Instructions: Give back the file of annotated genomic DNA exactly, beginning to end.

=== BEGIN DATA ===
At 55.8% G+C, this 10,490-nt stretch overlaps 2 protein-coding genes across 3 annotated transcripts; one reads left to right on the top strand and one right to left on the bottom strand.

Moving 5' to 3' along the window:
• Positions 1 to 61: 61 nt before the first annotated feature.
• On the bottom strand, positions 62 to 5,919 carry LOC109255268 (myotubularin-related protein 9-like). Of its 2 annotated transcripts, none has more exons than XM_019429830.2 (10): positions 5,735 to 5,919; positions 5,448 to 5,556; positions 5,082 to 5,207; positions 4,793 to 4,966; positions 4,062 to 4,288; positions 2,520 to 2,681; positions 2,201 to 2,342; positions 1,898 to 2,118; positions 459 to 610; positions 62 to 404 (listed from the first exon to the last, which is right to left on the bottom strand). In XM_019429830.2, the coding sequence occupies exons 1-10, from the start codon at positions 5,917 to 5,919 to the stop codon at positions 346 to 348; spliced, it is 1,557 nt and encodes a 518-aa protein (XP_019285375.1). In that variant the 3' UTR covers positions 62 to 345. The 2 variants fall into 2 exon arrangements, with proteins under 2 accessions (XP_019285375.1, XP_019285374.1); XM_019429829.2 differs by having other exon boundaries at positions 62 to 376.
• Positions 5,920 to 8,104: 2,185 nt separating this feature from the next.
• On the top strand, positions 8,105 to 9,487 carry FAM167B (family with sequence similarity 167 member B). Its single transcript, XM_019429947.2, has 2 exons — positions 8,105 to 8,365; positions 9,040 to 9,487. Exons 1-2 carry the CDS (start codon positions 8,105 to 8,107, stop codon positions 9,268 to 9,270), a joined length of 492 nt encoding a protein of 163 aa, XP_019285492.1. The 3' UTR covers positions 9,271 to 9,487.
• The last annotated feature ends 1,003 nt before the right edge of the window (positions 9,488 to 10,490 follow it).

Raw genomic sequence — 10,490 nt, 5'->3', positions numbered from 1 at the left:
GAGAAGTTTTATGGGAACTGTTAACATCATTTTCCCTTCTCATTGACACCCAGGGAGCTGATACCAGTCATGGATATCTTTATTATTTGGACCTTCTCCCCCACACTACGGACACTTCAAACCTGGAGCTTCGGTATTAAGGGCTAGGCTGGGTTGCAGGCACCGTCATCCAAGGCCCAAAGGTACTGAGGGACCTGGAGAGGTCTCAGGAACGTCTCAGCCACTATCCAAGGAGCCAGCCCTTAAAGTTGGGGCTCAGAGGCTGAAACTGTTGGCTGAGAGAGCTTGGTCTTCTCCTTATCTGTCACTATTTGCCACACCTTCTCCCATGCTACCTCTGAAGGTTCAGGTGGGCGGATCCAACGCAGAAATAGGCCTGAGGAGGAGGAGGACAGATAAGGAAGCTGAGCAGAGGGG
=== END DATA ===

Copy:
At 55.8% G+C, this 10,490-nt stretch overlaps 2 protein-coding genes across 3 annotated transcripts; one reads left to right on the top strand and one right to left on the bottom strand.

Moving 5' to 3' along the window:
• Positions 1 to 61: 61 nt before the first annotated feature.
• On the bottom strand, positions 62 to 5,919 carry LOC109255268 (myotubularin-related protein 9-like). Of its 2 annotated transcripts, none has more exons than XM_019429830.2 (10): positions 5,735 to 5,919; positions 5,448 to 5,556; positions 5,082 to 5,207; positions 4,793 to 4,966; positions 4,062 to 4,288; positions 2,520 to 2,681; positions 2,201 to 2,342; positions 1,898 to 2,118; positions 459 to 610; positions 62 to 404 (listed from the first exon to the last, which is right to left on the bottom strand). In XM_019429830.2, the coding sequence occupies exons 1-10, from the start codon at positions 5,917 to 5,919 to the stop codon at positions 346 to 348; spliced, it is 1,557 nt and encodes a 518-aa protein (XP_019285375.1). In that variant the 3' UTR covers positions 62 to 345. The 2 variants fall into 2 exon arrangements, with proteins under 2 accessions (XP_019285375.1, XP_019285374.1); XM_019429829.2 differs by having other exon boundaries at positions 62 to 376.
• Positions 5,920 to 8,104: 2,185 nt separating this feature from the next.
• On the top strand, positions 8,105 to 9,487 carry FAM167B (family with sequence similarity 167 member B). Its single transcript, XM_019429947.2, has 2 exons — positions 8,105 to 8,365; positions 9,040 to 9,487. Exons 1-2 carry the CDS (start codon positions 8,105 to 8,107, stop codon positions 9,268 to 9,270), a joined length of 492 nt encoding a protein of 163 aa, XP_019285492.1. The 3' UTR covers positions 9,271 to 9,487.
• The last annotated feature ends 1,003 nt before the right edge of the window (positions 9,488 to 10,490 follow it).

Raw genomic sequence — 10,490 nt, 5'->3', positions numbered from 1 at the left:
GAGAAGTTTTATGGGAACTGTTAACATCATTTTCCCTTCTCATTGACACCCAGGGAGCTGATACCAGTCATGGATATCTTTATTATTTGGACCTTCTCCCCCACACTACGGACACTTCAAACCTGGAGCTTCGGTATTAAGGGCTAGGCTGGGTTGCAGGCACCGTCATCCAAGGCCCAAAGGTACTGAGGGACCTGGAGAGGTCTCAGGAACGTCTCAGCCACTATCCAAGGAGCCAGCCCTTAAAGTTGGGGCTCAGAGGCTGAAACTGTTGGCTGAGAGAGCTTGGTCTTCTCCTTATCTGTCACTATTTGCCACACCTTCTCCCATGCTACCTCTGAAGGTTCAGGTGGGCGGATCCAACGCAGAAATAGGCCTGAGGAGGAGGAGGACAGATAAGGAAGCTGAGCAGAGGGG